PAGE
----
With Xamarin Evolve coming up (I am currently on the way to Orlando!), it was time to release a new version and take care of a few bugs, improvements and new features.
Update: To be clear I didn’t remove the Windows 8.1 version, it is still available! Only the Windows 8 version is removed.
- Main package including scaffolding
- Libraries only without scaffolding
- New package: Android RecyclerView support
In version 5.3, the majority of the activity was on the data binding system for Xamarin.iOS and Xamarin.Android, with many improvements in stability and performance, as well as a few new features. Existing code will continue to work as is, and at most you might have a few “deprecated” warnings, which will give you time to update your code. I also added 3 classes and a few helpers around them, which should help you greatly when you work with lists: ObservableRecyclerAdapter (for Android RecyclerView), ObservableTableViewSource (for iOS TableView) and ObservableCollectionViewSource (for iOS CollectionView). These objects will be detailed in separate blog posts.
In other areas not directly Xamarin-related, you will also find quite a few bug fixes. Here is list of changes. You will also find a few explanations below. I will publish additional blog posts with more details about the Observable list components mentioned above.
Removed old frameworks
In a desire of simplification, I removed the Silverlight 4, Windows Phone 7.1 and Windows 8 versions of MVVM Light from the repo. This does NOT affect the Silverlight 5, Windows Phone 8.0 and 8.1, Windows 8.1 as well as Windows 10 of course which are still very well supported. The main reason for not supporting these older versions is that they require Visual Studio 2012 and cannot be maintained or tested in VS2015. I hope that this doesn’t affect your projects too much. Should that be the case, please send me a note. We can always find a solution!
Fixing Nuget install.ps1 and documentation
There was a silly bug in the install.ps1 script that is run after the Nuget installation is performed, it is fixed now. Also, I added a more explicit description of the packages mvvmlight and mvvmlightlibs, in order to underline the differences between both.
Documentation: Closures not supported
In the same vein, I added explicit documentation warning that closures are not supported in the Messenger Register method, as well as in the RelayCommand Execute and CanExecute delegates. This is sometimes an issue. The reason is that these components are using WeakReference to avoid tight coupling with the objects using them. When we store the delegate that will be executed by the Messenger or respectively the RelayCommand, we store them as WeakAction instances. This causes the delegate to be “dehydrated” and stored as a MethodInfo. When we “rehydrate” the delegate, we notice that the closure has been lost, and the call fails. I am experimenting with ways to work around that limitation (i.e storing the delegates are actual Action or Func and not dehydrating them, which will of course cause a strong coupling to occur… but would be acceptable in some cases if the developer explicitly opts into this). For the moment, closures are not supported and the developer needs to find another way, for example storing the parameter in an attribute or a list of some kind.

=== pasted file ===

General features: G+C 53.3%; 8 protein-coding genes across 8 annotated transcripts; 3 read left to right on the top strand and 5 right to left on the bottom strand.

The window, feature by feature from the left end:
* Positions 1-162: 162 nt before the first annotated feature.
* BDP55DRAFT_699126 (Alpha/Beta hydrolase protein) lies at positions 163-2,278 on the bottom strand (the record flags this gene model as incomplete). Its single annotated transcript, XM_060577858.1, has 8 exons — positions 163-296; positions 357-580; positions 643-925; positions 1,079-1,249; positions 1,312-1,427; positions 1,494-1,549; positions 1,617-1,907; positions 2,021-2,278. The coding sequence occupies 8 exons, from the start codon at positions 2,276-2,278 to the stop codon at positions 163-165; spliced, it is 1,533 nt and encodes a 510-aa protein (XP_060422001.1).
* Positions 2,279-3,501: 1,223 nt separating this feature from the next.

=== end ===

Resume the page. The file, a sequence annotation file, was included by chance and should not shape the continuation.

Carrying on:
I optimized the code a bit there and made it less redundant. I also made the RaisePropertyChanged methods public (was: protected) following a user’s request. This can make sense in certain scenarios when an external object wants to call this method on another VM.
Here too I fixed some bugs. I also added new features for iOS:
- Navigating with an unconfigured key in iOS: In iOS, the key passed to the NavigateTo method is often the same value as the corresponding Storyboard ID set in the Storyboard designer for a given controller. Until V5.3, you had to configure the key for the NavigationService, which was often leading to code such as
this didn’t quite make sense. As of V5.3, if you call NavigateTo with a key that is not configured, we will attempt to find a corresponding controller with this same Storyboard ID. Of course if you want to use a different ID, you can still configure the navigation service like before.
- Retrieving parameter without deriving from ControllerBase: Until now, the implementation used to retrieve a navigation parameter from the NavigationService forced you to derive your controller from ControllerBase. That was annoying, especially in cases where you had to derive from another base class anyway. I removed this restriction. Instead, you can now retrieve the NavigationService from the ServiceLocator in the ViewDidLoad method, and then call the GetAndRemoveParameter method to get the navigation parameter (if there is one). This is the same method than in the Android NavigationService.